PH can be kicked out of UN council if killings continue – HRW

Jodesz Gavilan

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PH can be kicked out of UN council if killings continue – HRW
Human Rights Watch Geneva director John Fisher says the Philippine delegation 'dug themselves deeper into the hole' with their response to the recommendations by member-states in the United Nations Human Rights Council

MANILA, Philippines – Human Rights Watch (HRW) reminded the Philippine government that as a member of the United Nations Human Rights Council, it has an obligation to uphold human rights and be open to independent probes.

“Membership comes with responsibilities,” HRW Geneva director John Fisher told Rappler on Saturday, October 7. “The Philippines is expected to fulfill its membership obligations such as to uphold human rights standards and cooperate with UN mechanisms such as the Special Rapporteurs.” 

The government, however, has been anything but cooperative with international bodies. President Rodrigo Duterte has constantly lashed out against the UN and other foreign institutions that have called for the end of killings in his war on illegal drugs. 

If the attitude of “constant denial” continues, Fisher warned that the Philippines can be kicked out of the UN rights council. It is a measure that can be taken by the UN General Assembly in New York. (READ: Remove PH as member, group urges UN rights council) 

“There are provisions for a state to be suspended or expelled from the UN’s human rights body if they persistently violate human rights but it’s a very rare and extreme,” he said. “But so many states underlined the fact that the Philippines is in violation of its membership obligations is a signal that it is one of the options available to the international community if the government persists in violating the right to life.”

‘No acknowledgement of the problem’ 

During the Universal Periodic Review (UPR), the country delegation rejected calls to conduct thorough and impartial investigations into the rising number of deaths in Duterte’s campaign against illegal drugs, insisting that these were “not extrajudicial killings.” 

This is despite latest official data showing at least 3,850 people have been killed in police operations while at least 2,290 others were killed mostly by vigilantes. (READ: CHR: Death toll in drug war higher than what gov’t suggests) 

The Philippine government’s response to the UPR recommendations, according to Fisher, “dug themselves deeper into the hole.”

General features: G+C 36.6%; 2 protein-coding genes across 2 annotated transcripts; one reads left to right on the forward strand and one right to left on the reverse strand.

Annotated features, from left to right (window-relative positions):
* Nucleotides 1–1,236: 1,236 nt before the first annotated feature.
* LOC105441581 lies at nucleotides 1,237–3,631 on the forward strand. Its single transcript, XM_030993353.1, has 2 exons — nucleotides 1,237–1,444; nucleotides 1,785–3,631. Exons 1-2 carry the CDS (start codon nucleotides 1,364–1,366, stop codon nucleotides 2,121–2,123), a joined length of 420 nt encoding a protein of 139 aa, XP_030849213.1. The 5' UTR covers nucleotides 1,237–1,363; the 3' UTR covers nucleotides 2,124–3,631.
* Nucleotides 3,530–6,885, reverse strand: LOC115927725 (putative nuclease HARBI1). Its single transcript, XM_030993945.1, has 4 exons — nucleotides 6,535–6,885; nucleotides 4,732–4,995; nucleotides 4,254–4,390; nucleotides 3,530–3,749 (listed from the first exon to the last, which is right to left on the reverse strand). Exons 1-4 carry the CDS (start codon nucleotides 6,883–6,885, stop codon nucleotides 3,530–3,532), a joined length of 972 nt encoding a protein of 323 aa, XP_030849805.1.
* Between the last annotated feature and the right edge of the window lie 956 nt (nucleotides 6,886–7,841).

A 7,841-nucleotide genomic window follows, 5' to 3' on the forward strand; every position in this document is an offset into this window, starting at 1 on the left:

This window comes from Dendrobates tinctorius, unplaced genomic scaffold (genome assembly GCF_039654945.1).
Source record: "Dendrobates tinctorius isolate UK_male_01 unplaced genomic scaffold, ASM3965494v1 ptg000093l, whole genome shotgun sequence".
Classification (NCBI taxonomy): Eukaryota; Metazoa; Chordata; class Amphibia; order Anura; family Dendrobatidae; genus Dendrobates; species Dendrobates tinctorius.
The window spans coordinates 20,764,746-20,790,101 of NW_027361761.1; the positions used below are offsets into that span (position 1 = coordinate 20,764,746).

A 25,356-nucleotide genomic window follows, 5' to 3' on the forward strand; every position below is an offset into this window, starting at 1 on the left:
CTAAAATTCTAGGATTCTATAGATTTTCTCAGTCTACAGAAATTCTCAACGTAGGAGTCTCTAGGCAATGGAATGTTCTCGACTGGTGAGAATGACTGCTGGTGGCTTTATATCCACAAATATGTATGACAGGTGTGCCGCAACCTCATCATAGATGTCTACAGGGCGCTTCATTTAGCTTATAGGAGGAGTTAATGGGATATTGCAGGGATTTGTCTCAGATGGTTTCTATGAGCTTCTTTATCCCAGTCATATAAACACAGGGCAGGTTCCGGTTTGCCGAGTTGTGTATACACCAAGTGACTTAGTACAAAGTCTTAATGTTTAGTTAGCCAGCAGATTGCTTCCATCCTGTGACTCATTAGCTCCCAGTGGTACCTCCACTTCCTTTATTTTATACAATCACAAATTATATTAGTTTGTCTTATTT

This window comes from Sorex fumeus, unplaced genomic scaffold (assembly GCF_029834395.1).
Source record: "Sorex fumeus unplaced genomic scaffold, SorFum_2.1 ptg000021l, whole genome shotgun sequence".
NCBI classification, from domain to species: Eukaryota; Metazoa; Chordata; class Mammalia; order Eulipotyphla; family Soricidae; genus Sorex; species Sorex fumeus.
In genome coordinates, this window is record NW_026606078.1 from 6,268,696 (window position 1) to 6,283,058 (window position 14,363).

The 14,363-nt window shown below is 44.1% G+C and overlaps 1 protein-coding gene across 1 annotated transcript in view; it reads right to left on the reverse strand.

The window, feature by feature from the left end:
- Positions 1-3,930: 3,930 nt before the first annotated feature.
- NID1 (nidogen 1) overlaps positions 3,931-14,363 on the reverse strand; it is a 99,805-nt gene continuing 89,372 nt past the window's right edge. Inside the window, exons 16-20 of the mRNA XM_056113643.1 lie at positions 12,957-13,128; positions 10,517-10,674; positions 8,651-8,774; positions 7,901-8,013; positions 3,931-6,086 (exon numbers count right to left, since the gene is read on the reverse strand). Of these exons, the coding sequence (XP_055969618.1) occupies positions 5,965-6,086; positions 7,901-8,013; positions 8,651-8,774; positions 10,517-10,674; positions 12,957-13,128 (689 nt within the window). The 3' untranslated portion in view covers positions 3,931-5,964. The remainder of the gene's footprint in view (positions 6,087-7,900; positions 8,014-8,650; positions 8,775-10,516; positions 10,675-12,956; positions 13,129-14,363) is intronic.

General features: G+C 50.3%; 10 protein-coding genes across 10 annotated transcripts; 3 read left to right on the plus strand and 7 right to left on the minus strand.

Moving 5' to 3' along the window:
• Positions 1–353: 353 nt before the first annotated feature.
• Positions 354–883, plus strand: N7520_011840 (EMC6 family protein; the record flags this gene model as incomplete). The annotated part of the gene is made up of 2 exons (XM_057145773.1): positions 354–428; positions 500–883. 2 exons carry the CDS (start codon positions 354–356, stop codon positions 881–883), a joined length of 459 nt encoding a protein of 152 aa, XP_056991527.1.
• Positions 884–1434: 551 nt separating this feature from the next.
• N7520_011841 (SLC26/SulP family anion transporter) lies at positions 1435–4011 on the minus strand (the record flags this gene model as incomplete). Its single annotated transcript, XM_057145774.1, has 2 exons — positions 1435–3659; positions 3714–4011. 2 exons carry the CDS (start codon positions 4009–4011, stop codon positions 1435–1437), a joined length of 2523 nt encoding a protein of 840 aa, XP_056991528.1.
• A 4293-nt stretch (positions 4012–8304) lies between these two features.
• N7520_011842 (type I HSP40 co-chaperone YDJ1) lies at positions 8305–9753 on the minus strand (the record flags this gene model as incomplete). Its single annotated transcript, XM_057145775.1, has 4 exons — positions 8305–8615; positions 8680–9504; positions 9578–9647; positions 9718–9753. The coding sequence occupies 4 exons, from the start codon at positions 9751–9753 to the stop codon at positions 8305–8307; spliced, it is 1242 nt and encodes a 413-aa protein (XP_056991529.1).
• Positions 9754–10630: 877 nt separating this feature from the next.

“What we saw from the Philippines was just a wholesale of rejection and no acknowledgement that there’s a problem, let alone any commitment to addressing it,” he recalled. 

“We saw just a state of complete denial, a refusal to accept recommendations as simple as ensuring appropriate investigations into the killings that are so widespread here,” Fisher added.

The Department of Foreign Affairs, led by Secretary Alan Peter Cayetano, said that the adoption of the UN of the country’s human rights report card shows that the Philippines “has nothing to hide” with its record.

Yet it is nothing to be proud about, according to Fisher.

“The government tried to present the UPR as a success but there’s nothing to be proud of in that because every UPR report is adopted (by the UN),” he explained.


Fisher, however, acknowledged that every country has human rights challenges. The UPR aims to get these governments to “acknowledge the challenges they face and commit to doing better.” (READ: No extrajudicial killings in PH? World ‘not fooled,’ says HRW)

But what they saw with how the Philippines responded to the recommendations was “unprecedented.” It was so “shocking” that according to Fisher, it pushed at least 39 member-states to release a joint statement condemning the “culture of impunity” in the country instead of just moving on to another agenda. 

“We saw dozens of governments expressing joint concern on the responses of the Philippines,” Fisher said. “What these 39 states said is that I’m sorry Philippines but your response isn’t good enough.” 

“If the Philippine government won’t take appropriate actions, the international community has no choice but to say that if you won’t ensure that human rights will be respected, we will (do something),” he added. –

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Jodesz Gavilan

Jodesz Gavilan is a writer and researcher for Rappler and its investigative arm, Newsbreak. She covers human rights and impunity beats, producing in-depth and investigative reports particularly on the quest for justice of victims of former president Rodrigo Duterte’s war on drugs and war on dissent.